The present invention provides a method of preparing a biocompatible polymeric material and the material produced thereby. The method includes forming a mixture of: collagen, one or more water-soluble ethylenically unsaturated compounds, and a cross linking agent, at a temperature of from 30° C. to 42° C., preferably from 35° C. to 40° C., and adjusting pH of the mixture to from 3.2 to 5.0, preferably from 3.5 to 4.2. The mixture is then polymerized for example using radiation to produce the present biocompatible polymeric material.
An object of the present invention is to synthesize strong, optically transparent, biocompatible materials suitable for use as ophthalmological implants and as contact lenses.
Another object is to provide a biocompatible material that is elastic, characterized by low protein absorption and is resistant to proteolytic enzymes including for example pepsin, trypsin, chymotrypsin, and collagenase.
A further object of the present invention is a contact lens or an intraocular lens characterized by having a modulus of elasticity 10×105 N/m2 or greater and light transmission of 95% or greater.
A. Methods of Producing the Present Material:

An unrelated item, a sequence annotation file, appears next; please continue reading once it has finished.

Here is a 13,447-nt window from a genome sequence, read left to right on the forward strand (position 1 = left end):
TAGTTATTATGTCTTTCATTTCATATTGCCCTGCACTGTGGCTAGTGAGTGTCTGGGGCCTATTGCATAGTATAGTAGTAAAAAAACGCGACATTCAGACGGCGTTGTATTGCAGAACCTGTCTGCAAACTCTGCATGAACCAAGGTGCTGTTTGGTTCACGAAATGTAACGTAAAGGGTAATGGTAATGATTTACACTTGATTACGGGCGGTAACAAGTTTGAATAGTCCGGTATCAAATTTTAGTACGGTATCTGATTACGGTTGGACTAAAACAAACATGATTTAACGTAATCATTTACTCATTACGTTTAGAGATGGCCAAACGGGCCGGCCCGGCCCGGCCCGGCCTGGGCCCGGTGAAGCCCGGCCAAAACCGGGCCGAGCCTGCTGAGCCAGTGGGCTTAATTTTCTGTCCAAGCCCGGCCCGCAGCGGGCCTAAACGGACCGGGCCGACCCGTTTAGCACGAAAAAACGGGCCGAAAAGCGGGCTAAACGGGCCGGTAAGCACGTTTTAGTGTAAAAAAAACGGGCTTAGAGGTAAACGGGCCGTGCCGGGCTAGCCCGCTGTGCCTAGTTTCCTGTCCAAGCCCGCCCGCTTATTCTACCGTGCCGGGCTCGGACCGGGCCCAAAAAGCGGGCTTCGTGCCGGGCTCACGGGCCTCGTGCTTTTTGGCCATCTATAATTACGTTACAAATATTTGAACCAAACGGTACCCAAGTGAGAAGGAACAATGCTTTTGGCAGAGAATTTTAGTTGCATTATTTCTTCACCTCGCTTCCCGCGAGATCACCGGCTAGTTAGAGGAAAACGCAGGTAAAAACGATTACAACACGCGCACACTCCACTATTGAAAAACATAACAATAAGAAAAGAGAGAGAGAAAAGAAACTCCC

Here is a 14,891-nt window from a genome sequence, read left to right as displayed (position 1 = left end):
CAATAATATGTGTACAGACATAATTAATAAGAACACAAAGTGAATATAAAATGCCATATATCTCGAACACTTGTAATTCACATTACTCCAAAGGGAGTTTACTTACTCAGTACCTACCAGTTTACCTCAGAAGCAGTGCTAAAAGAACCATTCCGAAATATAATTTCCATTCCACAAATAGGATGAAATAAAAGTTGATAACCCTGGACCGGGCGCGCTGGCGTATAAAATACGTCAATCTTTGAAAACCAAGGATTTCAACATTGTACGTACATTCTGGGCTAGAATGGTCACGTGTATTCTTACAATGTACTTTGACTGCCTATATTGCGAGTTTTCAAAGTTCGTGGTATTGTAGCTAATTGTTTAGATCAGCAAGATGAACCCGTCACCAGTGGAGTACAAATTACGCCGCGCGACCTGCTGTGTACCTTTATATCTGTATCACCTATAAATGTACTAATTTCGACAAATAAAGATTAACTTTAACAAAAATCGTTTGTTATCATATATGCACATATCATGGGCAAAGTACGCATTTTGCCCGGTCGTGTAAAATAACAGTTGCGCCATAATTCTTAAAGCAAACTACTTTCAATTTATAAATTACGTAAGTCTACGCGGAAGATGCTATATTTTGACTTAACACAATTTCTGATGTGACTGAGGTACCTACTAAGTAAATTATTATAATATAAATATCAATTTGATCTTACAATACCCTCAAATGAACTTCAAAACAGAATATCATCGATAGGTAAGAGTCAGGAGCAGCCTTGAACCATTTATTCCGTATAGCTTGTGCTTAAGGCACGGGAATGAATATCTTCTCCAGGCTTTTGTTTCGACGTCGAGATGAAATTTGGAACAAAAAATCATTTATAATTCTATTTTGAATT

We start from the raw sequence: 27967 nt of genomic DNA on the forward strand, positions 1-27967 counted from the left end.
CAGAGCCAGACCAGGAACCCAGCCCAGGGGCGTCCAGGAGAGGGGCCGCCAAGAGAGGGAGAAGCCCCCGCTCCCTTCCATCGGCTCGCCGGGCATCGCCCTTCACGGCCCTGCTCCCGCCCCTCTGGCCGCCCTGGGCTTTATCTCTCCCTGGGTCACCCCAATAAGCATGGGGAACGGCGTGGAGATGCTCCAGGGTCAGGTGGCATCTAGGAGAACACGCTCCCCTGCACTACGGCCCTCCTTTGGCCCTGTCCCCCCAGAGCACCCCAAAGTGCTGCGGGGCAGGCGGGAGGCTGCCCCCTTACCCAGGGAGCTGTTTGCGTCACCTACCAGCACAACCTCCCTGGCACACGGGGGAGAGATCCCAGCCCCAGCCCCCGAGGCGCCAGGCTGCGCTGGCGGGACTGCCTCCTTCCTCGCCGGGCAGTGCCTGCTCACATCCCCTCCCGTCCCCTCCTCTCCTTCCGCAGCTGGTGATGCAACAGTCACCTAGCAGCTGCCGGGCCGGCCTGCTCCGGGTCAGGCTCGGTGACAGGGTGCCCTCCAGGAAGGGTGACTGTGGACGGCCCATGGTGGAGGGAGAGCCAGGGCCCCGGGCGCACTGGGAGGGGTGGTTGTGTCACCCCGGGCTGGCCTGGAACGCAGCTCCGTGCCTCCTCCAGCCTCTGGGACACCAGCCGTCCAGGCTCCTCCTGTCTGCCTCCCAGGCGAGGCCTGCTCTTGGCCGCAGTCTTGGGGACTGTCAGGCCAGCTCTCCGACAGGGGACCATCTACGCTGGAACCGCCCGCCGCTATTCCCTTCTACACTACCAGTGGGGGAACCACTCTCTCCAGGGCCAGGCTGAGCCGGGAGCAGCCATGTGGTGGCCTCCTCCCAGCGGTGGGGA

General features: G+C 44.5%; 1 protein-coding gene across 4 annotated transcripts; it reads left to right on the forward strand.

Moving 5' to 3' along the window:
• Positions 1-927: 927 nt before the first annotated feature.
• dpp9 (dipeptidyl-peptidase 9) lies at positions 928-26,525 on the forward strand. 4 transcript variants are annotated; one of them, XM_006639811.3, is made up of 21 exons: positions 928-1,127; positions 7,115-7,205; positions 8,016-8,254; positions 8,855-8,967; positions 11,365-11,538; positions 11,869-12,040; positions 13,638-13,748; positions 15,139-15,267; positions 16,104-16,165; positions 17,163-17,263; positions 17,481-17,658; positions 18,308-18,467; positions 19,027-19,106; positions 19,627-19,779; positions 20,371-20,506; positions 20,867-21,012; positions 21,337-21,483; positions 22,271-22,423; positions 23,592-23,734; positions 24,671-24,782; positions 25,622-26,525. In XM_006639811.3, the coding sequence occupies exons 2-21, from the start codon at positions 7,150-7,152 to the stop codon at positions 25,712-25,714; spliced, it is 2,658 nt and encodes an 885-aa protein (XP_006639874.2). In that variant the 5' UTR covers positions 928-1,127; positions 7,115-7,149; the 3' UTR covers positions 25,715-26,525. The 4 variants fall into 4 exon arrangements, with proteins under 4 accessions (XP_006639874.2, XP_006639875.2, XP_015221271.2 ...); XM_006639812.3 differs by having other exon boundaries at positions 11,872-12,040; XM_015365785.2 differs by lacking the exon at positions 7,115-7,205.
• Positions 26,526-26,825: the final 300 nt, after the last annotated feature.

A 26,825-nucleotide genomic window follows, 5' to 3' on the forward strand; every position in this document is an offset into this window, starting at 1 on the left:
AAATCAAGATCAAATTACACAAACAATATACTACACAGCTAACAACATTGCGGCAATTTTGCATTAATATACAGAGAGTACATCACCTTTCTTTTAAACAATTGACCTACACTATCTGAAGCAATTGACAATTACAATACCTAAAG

An acidic solution of fibrillar collagen or atelocollagen or a mixture thereof is suitable for use in the present invention. The collagen is preferably extracted from farm animal ocular sclera. The collagen may be extracted from raw material by any known method. For example, the internal membranes, remnants of the conjunctiva and the muscles are carefully removed from the ocular sclera of the eyes of farm animals and then the stroma is excised. Pigmented portions of the stroma are cut away and discarded. The remainder of the stroma is cut into small pieces and thoroughly rinsed with distilled water. The pieces are then put into a flask. A 10% solution of an alkali metal hydroxide saturated with a sulfate of the same metal is added to the flask for 48 hours at a temperature of 20° C. to provide a concentration of 3000 milliliters of solution per 60 grams of tissue. The solution is drained and the tissue is then rinsed with distilled water until all of the sulfate ion is removed. The tissue is neutralized to a pH of 6.0 by stirring in sequential 2% boric acid solutions. The tissue is then rinsed with distilled water to remove all borate ions and a 0.5 M solution of acetic acid is added to provide a final collagen concentration of 0.5 to 20% in the solution. The solution is stirred and left for 1 to 2 days at a temperature of 4-10° C. The solution is then homogenized and filtered through a glass filter. The resultant fibrillar collagen solution is ready for use. If desired, the solution can also be treated with an enzyme (trypsin, pepsin, etc., but not collagenase) to produce atelocollagen.